just the other day, daniel bayer made a very interesting post on rff. it shows a mountainscape with a well exposed milky way above it. the exposure time was 30 seconds, so there's no problem with star trails! what made it possible? he used a 35mm ZF wide open on a nikon d700 set at ISO 6400.

http://rangefinderforum.com/forums/showpost.php?p=971638&postcount=4

found it!

this double arm drive was made by evan williams in 2002.

http://www.crazywolf.com/astrophoto/drive.htm

Dear Chip,

As always, it depends on what you mean by the word, "expensive." There's lots of casual discussion in this forum of buying digital camera bodies that cost $2500-$3000. Many people here don't seem to think that's unreasonable (although most of them do balk at the $8000 -$10,000 stuff).

That kind of money will buy you a VERY decent astrophotography rig, fully functional and ready to go (assuming you already have sufficient computer to process the images). If you just want to get started at a decent level, some savvy shopping will push this to well under $2000.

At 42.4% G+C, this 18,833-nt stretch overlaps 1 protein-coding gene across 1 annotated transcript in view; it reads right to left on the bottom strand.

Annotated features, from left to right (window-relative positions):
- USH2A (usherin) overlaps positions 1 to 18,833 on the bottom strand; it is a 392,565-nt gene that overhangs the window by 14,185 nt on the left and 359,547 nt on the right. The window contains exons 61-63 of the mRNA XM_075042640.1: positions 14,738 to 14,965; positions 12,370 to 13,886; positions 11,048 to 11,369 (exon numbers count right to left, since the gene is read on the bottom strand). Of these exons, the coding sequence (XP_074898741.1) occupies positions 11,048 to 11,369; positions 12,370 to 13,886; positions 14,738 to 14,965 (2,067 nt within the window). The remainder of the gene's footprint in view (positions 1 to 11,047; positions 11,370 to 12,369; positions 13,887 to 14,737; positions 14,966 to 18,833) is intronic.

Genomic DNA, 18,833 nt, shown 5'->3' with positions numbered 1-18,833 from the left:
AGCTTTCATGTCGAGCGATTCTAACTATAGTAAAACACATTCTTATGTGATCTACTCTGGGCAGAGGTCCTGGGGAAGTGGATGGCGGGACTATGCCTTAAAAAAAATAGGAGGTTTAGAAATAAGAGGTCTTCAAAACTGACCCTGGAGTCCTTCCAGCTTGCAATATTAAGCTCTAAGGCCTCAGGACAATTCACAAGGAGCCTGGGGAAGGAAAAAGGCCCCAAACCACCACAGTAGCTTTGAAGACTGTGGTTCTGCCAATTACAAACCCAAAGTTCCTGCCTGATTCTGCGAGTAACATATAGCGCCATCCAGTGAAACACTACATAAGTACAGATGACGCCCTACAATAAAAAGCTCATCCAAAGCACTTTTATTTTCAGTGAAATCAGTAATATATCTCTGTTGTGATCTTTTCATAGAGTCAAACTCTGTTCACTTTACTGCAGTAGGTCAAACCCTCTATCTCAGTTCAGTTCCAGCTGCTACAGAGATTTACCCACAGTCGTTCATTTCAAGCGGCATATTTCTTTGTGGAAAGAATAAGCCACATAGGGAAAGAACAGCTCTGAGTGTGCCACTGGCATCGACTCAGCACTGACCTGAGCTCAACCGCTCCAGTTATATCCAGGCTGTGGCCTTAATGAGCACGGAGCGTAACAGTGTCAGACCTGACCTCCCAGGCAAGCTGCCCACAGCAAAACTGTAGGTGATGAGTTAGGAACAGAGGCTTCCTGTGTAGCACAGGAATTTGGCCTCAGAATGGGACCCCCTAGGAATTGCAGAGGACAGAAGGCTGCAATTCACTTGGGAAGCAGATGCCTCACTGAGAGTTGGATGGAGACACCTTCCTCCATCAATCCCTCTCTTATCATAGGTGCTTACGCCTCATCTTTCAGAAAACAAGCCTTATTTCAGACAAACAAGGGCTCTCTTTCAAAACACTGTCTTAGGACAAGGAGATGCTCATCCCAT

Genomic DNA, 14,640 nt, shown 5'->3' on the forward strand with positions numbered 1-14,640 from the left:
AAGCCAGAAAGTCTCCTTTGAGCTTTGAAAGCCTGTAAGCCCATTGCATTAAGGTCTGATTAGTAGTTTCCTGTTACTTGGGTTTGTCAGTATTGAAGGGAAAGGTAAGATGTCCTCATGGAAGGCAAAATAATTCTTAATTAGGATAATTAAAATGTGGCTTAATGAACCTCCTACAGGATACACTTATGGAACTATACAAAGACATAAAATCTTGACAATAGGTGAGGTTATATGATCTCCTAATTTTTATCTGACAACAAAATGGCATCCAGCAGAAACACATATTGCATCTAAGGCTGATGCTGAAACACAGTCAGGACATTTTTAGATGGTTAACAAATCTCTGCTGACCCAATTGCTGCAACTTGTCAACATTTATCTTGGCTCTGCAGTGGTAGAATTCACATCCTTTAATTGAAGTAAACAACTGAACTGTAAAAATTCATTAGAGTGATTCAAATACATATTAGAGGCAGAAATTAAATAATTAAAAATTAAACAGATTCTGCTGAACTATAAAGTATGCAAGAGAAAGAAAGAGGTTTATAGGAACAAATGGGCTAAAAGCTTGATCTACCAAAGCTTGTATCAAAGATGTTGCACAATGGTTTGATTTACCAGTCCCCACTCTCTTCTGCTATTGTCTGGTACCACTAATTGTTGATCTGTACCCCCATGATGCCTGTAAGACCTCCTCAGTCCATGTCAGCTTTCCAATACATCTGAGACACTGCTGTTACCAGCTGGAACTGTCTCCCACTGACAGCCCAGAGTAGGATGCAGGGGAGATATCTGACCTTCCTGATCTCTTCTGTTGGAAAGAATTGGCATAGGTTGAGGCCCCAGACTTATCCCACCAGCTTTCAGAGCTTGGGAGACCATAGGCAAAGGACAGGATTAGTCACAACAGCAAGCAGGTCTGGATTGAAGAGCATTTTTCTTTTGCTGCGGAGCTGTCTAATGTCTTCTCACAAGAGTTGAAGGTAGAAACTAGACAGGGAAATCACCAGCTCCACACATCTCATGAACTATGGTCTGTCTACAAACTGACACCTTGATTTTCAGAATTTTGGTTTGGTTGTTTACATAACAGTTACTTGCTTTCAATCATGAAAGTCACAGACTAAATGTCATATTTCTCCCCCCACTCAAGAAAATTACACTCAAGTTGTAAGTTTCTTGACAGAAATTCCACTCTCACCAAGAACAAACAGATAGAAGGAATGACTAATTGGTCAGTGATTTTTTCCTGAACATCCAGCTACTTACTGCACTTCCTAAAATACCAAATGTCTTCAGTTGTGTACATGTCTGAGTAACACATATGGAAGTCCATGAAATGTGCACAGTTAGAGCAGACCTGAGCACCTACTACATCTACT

Astrophotography has benefited more from the advances in electrooptics than any other field of photography. As one who has been doing this, very casually, for 40 years, I can tell you that the changes are breathtaking.

But one thing that hasn't changed is that astrophotography is dependent as much on knowledge and technique as any other kind of demanding photography. Equipment counts, but learning just how to use it counts for more. If you know the craft really well, you can obtain remarkable photos with VERY little expenditure. Just time and patience (lots of those!) and dark skies.